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Suggested Citation:"Glossary." National Academies of Sciences, Engineering, and Medicine. 2017. A Century of Wildland Fire Research: Contributions to Long-term Approaches for Wildland Fire Management: Proceedings of a Workshop. Washington, DC: The National Academies Press. doi: 10.17226/24792.
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Glossary

Crown fire A forest fire that has ascended from the ground into the forest canopy and spreads from treetop to treetop, often with great speed.
Ecoregion An ecological and geographically defined area with geographically distinct assemblages of natural communities and species.
Fire regime The range of variability in fire characteristics in a given area over a set period of time. It includes fire frequency, predictability, intensity, seasonality, and size.
Fuels treatment Any measurable procedure taken to lower the risk of wildfires by managing vegetation to reduce hazardous fuels. Example actions include prescribed burning and mechanical thinning of forests.
Light burning The use of fire at regular intervals as a management tool for ecosystem or livelihood objectives.
Line officer The official responsible for administering policy on an area of public land. The official has full authority for making decisions about and providing direction to the firefighting effort.
Managed wildfire Any unplanned wildfire used to meet specific objectives.
Mosaic Burned habitat patches of different sizes and degrees of severity in proximity to one another as a result of a wildland fire or a history of wildland fires.
Suggested Citation:"Glossary." National Academies of Sciences, Engineering, and Medicine. 2017. A Century of Wildland Fire Research: Contributions to Long-term Approaches for Wildland Fire Management: Proceedings of a Workshop. Washington, DC: The National Academies Press. doi: 10.17226/24792.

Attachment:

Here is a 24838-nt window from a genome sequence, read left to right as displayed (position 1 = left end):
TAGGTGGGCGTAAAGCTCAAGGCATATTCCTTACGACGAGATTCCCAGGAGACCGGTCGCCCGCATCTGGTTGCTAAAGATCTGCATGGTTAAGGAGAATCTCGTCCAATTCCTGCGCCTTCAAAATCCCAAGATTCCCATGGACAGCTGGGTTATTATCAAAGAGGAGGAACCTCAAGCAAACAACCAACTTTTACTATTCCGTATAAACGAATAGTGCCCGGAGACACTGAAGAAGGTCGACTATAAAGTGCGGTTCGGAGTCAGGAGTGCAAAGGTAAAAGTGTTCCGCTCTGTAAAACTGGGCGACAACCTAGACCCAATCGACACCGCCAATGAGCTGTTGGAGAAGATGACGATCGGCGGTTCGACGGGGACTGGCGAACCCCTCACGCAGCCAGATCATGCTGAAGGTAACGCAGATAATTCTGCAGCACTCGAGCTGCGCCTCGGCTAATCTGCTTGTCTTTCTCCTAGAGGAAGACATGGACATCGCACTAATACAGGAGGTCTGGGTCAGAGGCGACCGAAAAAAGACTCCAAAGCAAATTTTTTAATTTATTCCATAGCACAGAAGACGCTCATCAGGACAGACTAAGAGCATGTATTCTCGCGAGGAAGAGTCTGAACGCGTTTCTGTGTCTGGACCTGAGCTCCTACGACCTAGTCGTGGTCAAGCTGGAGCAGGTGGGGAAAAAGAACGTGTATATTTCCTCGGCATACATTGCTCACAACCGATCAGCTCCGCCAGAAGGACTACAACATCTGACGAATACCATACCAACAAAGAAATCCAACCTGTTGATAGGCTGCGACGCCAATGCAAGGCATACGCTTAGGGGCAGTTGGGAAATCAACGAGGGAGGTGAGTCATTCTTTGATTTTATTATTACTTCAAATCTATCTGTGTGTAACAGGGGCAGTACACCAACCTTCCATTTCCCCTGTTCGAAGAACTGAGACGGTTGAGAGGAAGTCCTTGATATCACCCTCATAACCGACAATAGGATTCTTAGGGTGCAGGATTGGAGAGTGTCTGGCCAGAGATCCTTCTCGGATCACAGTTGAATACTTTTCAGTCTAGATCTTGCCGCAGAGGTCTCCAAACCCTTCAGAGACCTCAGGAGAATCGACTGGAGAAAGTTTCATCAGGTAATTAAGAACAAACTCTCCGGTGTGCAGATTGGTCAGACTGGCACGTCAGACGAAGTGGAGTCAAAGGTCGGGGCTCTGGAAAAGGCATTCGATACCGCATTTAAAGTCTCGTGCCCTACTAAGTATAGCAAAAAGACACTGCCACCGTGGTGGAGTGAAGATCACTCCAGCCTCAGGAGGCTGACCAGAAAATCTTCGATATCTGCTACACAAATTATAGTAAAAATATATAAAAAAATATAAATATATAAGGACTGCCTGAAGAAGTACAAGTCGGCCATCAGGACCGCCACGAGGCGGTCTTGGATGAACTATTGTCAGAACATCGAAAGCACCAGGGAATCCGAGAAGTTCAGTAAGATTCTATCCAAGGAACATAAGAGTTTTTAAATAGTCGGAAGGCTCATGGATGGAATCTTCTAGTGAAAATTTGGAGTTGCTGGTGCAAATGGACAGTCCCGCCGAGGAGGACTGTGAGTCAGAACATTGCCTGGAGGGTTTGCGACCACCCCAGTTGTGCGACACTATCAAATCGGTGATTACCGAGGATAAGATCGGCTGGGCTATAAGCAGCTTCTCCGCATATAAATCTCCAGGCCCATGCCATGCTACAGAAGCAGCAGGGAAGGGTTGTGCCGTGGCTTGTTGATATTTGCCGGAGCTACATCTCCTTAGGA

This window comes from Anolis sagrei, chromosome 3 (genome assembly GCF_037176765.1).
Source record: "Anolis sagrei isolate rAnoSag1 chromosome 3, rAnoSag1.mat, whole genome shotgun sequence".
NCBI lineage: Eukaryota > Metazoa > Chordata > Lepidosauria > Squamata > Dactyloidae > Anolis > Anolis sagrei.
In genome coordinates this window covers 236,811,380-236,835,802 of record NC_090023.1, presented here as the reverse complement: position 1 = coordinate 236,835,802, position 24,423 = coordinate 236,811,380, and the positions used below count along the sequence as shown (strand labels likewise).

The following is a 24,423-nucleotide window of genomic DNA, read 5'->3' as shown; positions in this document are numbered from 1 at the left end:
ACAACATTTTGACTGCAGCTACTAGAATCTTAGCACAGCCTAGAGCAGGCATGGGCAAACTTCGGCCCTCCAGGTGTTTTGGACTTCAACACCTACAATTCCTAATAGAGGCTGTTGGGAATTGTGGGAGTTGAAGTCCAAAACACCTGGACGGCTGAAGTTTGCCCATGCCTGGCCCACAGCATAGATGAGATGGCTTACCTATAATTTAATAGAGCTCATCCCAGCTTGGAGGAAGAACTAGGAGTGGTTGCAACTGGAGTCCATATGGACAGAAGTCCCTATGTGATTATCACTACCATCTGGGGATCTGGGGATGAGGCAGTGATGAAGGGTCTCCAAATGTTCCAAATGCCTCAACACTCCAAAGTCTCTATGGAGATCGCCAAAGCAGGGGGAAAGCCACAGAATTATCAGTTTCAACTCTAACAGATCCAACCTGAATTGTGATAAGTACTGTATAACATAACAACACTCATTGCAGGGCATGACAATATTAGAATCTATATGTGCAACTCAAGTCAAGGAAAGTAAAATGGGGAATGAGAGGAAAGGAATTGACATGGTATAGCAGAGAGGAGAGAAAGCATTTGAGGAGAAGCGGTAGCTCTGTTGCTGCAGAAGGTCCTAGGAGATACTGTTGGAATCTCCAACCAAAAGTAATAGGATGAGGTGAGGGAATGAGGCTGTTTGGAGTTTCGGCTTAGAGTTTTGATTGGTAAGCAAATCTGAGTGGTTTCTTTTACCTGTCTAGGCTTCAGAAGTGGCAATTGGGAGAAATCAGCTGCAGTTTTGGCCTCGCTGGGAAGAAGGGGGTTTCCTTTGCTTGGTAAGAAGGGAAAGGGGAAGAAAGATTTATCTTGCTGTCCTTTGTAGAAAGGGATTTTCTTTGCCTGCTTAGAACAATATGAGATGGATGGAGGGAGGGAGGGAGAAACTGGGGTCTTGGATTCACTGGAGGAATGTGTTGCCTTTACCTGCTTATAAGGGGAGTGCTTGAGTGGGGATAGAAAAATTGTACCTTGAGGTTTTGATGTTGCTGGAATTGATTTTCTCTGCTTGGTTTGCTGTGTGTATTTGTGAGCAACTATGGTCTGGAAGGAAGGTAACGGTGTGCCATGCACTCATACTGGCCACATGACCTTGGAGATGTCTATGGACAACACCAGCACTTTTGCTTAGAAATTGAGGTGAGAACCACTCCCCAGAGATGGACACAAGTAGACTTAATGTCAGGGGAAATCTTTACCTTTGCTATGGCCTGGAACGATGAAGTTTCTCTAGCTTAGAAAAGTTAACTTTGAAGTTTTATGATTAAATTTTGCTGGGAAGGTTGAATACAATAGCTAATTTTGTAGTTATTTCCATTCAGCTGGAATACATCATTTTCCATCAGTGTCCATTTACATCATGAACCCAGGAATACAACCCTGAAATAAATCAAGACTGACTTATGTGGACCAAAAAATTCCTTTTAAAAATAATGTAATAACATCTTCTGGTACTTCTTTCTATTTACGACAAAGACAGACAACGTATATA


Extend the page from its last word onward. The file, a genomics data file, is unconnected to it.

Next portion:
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Prescribed fire Any planned fire ignited by management actions to meet specific objectives.
Wildfire Unplanned fire in wildland, regardless of ignition source.
Wildland fire A general term describing any nonstructure fire that occurs in wildland areas and burns natural fuels, such as trees and grass.
Wildland–urban interface A zone where structures and other human developments meet and intermingle with undeveloped wildland.
Woodsburning The regular burning of forested areas, a practice common in the southeastern United States.
Suggested Citation:"Glossary." National Academies of Sciences, Engineering, and Medicine. 2017. A Century of Wildland Fire Research: Contributions to Long-term Approaches for Wildland Fire Management: Proceedings of a Workshop. Washington, DC: The National Academies Press. doi: 10.17226/24792.
×
Page 85
Suggested Citation:"Glossary." National Academies of Sciences, Engineering, and Medicine. 2017. A Century of Wildland Fire Research: Contributions to Long-term Approaches for Wildland Fire Management: Proceedings of a Workshop. Washington, DC: The National Academies Press. doi: 10.17226/24792.
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Page 86
Next: Appendix A: Workshop Agenda »
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Although ecosystems, humans, and fire have coexisted for millennia, changes in geology, ecology, hydrology, and climate as well as sociocultural, regulatory, and economic factors have converged to make wildland fire management exceptionally challenging for U.S. federal, state, and local authorities. Given the mounting, unsustainable costs and difficulty translating existing wildland fire science into policy, the National Academies of Sciences, Engineering, and Medicine organized a 1-day workshop to focus on how a century of wildland fire research can contribute to improving wildland fire management. This publication summarizes the presentations and discussions from the workshop.

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